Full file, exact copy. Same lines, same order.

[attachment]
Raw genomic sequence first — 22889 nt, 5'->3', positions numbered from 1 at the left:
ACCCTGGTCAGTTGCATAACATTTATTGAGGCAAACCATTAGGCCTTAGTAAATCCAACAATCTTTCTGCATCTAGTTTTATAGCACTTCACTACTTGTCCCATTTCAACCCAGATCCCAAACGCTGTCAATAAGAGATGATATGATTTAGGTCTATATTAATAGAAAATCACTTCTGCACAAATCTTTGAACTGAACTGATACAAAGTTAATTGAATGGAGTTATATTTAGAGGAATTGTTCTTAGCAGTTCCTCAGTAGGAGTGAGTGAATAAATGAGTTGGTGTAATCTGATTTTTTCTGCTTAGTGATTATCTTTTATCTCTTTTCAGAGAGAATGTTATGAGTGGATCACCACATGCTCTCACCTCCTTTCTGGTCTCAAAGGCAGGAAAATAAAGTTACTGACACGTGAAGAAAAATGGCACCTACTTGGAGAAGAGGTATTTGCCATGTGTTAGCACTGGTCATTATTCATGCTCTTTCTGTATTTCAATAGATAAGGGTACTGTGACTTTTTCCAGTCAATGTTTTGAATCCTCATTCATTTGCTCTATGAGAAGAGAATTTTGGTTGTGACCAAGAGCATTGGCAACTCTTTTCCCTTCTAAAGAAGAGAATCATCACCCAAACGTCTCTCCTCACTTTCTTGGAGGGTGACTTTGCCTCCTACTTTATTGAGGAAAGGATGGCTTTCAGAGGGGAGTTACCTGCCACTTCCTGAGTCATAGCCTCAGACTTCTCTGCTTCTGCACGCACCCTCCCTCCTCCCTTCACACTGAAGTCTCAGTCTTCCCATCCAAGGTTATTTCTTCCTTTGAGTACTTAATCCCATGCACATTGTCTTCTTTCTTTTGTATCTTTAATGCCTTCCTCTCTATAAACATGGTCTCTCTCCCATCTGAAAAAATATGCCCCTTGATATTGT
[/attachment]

Raw genomic sequence first — 22889 nt, 5'->3', positions numbered from 1 at the left:
ACCCTGGTCAGTTGCATAACATTTATTGAGGCAAACCATTAGGCCTTAGTAAATCCAACAATCTTTCTGCATCTAGTTTTATAGCACTTCACTACTTGTCCCATTTCAACCCAGATCCCAAACGCTGTCAATAAGAGATGATATGATTTAGGTCTATATTAATAGAAAATCACTTCTGCACAAATCTTTGAACTGAACTGATACAAAGTTAATTGAATGGAGTTATATTTAGAGGAATTGTTCTTAGCAGTTCCTCAGTAGGAGTGAGTGAATAAATGAGTTGGTGTAATCTGATTTTTTCTGCTTAGTGATTATCTTTTATCTCTTTTCAGAGAGAATGTTATGAGTGGATCACCACATGCTCTCACCTCCTTTCTGGTCTCAAAGGCAGGAAAATAAAGTTACTGACACGTGAAGAAAAATGGCACCTACTTGGAGAAGAGGTATTTGCCATGTGTTAGCACTGGTCATTATTCATGCTCTTTCTGTATTTCAATAGATAAGGGTACTGTGACTTTTTCCAGTCAATGTTTTGAATCCTCATTCATTTGCTCTATGAGAAGAGAATTTTGGTTGTGACCAAGAGCATTGGCAACTCTTTTCCCTTCTAAAGAAGAGAATCATCACCCAAACGTCTCTCCTCACTTTCTTGGAGGGTGACTTTGCCTCCTACTTTATTGAGGAAAGGATGGCTTTCAGAGGGGAGTTACCTGCCACTTCCTGAGTCATAGCCTCAGACTTCTCTGCTTCTGCACGCACCCTCCCTCCTCCCTTCACACTGAAGTCTCAGTCTTCCCATCCAAGGTTATTTCTTCCTTTGAGTACTTAATCCCATGCACATTGTCTTCTTTCTTTTGTATCTTTAATGCCTTCCTCTCTATAAACATGGTCTCTCTCCCATCTGAAAAAATATGCCCCTTGATATTGT